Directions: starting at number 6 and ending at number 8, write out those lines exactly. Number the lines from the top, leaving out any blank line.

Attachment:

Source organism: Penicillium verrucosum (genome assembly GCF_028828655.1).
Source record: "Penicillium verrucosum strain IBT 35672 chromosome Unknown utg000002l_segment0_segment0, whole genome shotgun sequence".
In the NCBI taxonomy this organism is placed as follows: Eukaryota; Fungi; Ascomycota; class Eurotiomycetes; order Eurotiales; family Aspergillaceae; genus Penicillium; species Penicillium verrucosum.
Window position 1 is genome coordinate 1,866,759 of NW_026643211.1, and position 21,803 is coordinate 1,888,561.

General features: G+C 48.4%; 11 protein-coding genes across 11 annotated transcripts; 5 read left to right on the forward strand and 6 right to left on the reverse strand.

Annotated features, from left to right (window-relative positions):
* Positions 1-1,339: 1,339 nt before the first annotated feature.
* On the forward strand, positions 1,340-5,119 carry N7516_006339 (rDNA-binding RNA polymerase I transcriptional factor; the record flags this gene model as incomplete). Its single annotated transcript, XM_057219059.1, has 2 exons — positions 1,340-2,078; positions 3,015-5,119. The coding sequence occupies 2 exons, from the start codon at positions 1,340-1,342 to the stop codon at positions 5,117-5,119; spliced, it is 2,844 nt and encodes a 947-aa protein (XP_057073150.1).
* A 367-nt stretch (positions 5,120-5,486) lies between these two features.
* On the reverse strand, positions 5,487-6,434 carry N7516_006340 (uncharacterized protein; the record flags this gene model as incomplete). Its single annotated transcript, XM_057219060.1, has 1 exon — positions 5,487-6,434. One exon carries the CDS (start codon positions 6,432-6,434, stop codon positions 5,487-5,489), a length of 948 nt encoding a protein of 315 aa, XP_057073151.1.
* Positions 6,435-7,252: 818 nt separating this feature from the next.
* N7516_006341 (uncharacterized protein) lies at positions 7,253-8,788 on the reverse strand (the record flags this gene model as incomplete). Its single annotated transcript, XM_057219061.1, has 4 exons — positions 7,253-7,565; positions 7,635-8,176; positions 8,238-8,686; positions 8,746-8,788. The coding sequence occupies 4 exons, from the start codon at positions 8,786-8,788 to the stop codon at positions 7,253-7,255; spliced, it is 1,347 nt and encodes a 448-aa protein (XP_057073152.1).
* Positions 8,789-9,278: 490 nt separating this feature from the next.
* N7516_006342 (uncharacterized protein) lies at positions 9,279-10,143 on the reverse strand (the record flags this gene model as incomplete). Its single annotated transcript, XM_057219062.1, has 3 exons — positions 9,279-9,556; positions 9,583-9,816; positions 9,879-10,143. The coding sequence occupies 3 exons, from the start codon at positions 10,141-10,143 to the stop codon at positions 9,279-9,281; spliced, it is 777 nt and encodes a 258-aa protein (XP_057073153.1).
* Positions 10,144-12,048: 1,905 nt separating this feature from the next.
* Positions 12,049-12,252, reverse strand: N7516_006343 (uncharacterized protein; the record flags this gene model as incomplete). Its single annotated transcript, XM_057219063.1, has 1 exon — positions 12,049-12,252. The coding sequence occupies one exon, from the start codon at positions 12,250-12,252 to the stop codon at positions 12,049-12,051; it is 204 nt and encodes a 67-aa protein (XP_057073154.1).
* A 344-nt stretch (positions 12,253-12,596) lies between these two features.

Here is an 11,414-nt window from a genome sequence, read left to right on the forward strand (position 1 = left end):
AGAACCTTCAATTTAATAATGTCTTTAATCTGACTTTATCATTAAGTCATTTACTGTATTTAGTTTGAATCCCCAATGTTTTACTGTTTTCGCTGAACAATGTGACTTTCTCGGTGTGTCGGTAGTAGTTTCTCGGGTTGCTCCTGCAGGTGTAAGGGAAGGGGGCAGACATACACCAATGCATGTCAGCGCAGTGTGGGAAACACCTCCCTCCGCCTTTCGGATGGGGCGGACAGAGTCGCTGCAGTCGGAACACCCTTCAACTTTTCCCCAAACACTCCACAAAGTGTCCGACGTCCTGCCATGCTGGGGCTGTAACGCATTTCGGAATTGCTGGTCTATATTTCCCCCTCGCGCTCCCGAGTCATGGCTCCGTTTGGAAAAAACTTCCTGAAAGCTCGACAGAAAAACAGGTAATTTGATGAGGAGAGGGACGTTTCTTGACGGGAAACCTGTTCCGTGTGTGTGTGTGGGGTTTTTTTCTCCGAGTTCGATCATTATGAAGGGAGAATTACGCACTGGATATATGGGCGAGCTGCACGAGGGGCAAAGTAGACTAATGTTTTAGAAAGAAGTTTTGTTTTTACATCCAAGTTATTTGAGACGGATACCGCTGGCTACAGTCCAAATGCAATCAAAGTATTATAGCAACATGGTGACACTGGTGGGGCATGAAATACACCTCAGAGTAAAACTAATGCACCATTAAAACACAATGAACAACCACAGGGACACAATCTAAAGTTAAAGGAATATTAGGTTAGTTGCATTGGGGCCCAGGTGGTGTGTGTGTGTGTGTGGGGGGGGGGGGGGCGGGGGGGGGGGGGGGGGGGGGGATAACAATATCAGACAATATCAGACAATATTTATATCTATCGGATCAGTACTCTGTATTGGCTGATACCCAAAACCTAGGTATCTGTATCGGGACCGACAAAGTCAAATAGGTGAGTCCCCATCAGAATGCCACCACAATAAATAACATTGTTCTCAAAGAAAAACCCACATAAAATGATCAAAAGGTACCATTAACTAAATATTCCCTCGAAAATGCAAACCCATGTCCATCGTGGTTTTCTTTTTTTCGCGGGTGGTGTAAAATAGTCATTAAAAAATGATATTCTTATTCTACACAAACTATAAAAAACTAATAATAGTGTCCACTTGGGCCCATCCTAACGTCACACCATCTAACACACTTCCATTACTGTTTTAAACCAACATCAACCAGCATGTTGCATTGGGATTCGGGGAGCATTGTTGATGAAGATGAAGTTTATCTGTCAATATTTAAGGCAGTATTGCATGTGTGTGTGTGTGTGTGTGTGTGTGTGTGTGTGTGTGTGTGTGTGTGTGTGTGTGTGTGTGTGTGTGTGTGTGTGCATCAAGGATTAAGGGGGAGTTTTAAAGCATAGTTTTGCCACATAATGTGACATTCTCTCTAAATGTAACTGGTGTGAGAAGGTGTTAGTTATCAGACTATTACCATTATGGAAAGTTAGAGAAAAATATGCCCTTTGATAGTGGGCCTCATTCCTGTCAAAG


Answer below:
Annotated features, from left to right (window-relative positions):
* Positions 1-1,339: 1,339 nt before the first annotated feature.
* On the forward strand, positions 1,340-5,119 carry N7516_006339 (rDNA-binding RNA polymerase I transcriptional factor; the record flags this gene model as incomplete). Its single annotated transcript, XM_057219059.1, has 2 exons — positions 1,340-2,078; positions 3,015-5,119. The coding sequence occupies 2 exons, from the start codon at positions 1,340-1,342 to the stop codon at positions 5,117-5,119; spliced, it is 2,844 nt and encodes a 947-aa protein (XP_057073150.1).